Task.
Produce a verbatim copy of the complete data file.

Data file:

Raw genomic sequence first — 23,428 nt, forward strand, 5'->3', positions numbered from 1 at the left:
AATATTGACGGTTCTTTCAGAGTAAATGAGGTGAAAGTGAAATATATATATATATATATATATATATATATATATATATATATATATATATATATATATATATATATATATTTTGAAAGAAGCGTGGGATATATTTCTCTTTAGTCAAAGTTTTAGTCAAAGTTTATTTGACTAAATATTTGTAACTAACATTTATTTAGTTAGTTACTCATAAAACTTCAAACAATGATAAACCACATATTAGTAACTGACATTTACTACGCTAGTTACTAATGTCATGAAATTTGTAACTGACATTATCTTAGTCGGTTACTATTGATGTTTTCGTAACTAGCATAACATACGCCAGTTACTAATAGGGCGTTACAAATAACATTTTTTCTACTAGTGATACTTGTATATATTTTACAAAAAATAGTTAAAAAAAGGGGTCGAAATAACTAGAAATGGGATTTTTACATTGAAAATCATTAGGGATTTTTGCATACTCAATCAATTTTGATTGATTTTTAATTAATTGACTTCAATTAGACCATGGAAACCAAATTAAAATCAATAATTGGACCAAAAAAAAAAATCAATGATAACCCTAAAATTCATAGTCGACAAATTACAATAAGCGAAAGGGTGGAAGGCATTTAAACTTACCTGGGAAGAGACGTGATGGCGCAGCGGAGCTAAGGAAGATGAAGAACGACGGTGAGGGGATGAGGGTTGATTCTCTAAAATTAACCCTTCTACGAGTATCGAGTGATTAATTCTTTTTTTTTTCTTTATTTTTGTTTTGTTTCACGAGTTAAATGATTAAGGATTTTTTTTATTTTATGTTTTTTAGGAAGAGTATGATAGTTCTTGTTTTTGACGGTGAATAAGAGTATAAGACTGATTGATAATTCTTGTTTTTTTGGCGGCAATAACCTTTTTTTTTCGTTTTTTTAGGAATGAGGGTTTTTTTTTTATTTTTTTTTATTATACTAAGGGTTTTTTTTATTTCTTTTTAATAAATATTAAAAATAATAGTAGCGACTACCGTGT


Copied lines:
Raw genomic sequence first — 23,428 nt, forward strand, 5'->3', positions numbered from 1 at the left:
AATATTGACGGTTCTTTCAGAGTAAATGAGGTGAAAGTGAAATATATATATATATATATATATATATATATATATATATATATATATATATATATATATATATATATATATTTTGAAAGAAGCGTGGGATATATTTCTCTTTAGTCAAAGTTTTAGTCAAAGTTTATTTGACTAAATATTTGTAACTAACATTTATTTAGTTAGTTACTCATAAAACTTCAAACAATGATAAACCACATATTAGTAACTGACATTTACTACGCTAGTTACTAATGTCATGAAATTTGTAACTGACATTATCTTAGTCGGTTACTATTGATGTTTTCGTAACTAGCATAACATACGCCAGTTACTAATAGGGCGTTACAAATAACATTTTTTCTACTAGTGATACTTGTATATATTTTACAAAAAATAGTTAAAAAAAGGGGTCGAAATAACTAGAAATGGGATTTTTACATTGAAAATCATTAGGGATTTTTGCATACTCAATCAATTTTGATTGATTTTTAATTAATTGACTTCAATTAGACCATGGAAACCAAATTAAAATCAATAATTGGACCAAAAAAAAAAATCAATGATAACCCTAAAATTCATAGTCGACAAATTACAATAAGCGAAAGGGTGGAAGGCATTTAAACTTACCTGGGAAGAGACGTGATGGCGCAGCGGAGCTAAGGAAGATGAAGAACGACGGTGAGGGGATGAGGGTTGATTCTCTAAAATTAACCCTTCTACGAGTATCGAGTGATTAATTCTTTTTTTTTTCTTTATTTTTGTTTTGTTTCACGAGTTAAATGATTAAGGATTTTTTTTATTTTATGTTTTTTAGGAAGAGTATGATAGTTCTTGTTTTTGACGGTGAATAAGAGTATAAGACTGATTGATAATTCTTGTTTTTTTGGCGGCAATAACCTTTTTTTTTCGTTTTTTTAGGAATGAGGGTTTTTTTTTTATTTTTTTTTATTATACTAAGGGTTTTTTTTATTTCTTTTTAATAAATATTAAAAATAATAGTAGCGACTACCGTGT